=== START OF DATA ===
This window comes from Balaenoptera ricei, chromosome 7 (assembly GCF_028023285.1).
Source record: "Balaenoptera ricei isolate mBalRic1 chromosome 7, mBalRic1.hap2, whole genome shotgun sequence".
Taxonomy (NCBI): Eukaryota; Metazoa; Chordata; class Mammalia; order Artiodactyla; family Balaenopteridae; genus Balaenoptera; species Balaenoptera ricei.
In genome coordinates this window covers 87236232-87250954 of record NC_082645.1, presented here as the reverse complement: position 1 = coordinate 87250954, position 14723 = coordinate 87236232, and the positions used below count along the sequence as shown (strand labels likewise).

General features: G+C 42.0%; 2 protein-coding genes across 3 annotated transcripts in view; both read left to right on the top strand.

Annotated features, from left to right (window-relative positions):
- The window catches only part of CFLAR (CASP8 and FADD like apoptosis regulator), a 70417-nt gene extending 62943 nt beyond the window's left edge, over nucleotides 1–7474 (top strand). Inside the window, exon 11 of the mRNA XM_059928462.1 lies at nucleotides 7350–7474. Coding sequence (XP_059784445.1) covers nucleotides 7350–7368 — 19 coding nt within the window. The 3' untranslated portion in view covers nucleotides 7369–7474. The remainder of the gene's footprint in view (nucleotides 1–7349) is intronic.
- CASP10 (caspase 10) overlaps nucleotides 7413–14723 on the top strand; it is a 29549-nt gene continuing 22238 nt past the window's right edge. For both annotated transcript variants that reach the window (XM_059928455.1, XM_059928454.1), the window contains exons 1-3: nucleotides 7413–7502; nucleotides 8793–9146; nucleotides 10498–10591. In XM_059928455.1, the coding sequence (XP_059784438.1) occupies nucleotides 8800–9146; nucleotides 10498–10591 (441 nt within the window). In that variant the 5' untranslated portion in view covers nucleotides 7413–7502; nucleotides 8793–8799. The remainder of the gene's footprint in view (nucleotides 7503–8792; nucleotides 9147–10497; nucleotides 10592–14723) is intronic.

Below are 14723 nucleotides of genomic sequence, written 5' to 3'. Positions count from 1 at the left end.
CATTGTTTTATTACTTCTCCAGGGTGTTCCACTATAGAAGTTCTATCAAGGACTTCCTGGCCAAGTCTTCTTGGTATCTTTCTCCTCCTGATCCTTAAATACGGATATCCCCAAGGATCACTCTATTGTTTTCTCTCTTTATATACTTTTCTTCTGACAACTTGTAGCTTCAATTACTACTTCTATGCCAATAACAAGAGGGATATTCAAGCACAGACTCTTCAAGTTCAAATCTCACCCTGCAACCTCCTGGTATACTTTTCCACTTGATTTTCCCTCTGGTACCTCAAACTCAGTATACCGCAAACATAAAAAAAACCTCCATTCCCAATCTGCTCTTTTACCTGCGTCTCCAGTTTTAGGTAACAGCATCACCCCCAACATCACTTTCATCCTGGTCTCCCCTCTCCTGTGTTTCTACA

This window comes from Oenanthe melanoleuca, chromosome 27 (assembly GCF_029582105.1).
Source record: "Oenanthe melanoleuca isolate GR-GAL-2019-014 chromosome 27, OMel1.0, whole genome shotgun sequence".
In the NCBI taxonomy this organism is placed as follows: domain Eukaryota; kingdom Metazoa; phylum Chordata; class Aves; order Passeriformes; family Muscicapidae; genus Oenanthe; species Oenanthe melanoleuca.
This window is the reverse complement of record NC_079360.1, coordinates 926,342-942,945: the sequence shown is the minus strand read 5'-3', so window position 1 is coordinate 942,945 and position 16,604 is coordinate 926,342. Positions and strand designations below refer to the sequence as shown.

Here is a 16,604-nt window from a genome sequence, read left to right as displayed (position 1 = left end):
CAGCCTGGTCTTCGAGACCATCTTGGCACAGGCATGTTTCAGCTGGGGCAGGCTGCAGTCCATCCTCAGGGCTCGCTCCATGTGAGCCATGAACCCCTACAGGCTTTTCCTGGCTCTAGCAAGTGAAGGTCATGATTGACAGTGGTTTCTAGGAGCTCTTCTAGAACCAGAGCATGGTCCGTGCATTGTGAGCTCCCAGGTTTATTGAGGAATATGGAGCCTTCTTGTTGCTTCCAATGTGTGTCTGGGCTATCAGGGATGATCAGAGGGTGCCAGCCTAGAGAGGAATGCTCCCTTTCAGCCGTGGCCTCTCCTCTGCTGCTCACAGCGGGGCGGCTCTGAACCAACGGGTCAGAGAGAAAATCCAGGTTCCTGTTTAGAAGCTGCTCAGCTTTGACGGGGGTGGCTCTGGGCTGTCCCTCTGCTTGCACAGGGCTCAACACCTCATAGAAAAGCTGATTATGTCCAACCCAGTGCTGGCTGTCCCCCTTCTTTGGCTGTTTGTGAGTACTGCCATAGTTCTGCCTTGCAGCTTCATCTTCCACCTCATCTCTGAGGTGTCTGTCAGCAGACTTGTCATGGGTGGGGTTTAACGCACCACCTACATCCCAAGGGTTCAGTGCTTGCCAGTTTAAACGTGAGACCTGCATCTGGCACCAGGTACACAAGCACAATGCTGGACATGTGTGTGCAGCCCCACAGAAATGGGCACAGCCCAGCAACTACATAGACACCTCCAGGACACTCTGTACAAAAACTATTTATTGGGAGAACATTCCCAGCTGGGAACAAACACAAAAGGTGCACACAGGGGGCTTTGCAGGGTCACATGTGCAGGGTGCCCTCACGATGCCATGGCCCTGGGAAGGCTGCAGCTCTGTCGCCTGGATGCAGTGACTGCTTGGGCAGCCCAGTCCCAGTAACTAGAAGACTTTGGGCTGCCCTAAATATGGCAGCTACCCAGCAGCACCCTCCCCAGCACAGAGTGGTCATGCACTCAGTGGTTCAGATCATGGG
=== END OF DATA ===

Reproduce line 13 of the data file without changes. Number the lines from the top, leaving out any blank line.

In the NCBI taxonomy this organism is placed as follows: domain Eukaryota; kingdom Metazoa; phylum Chordata; class Aves; order Passeriformes; family Muscicapidae; genus Oenanthe; species Oenanthe melanoleuca.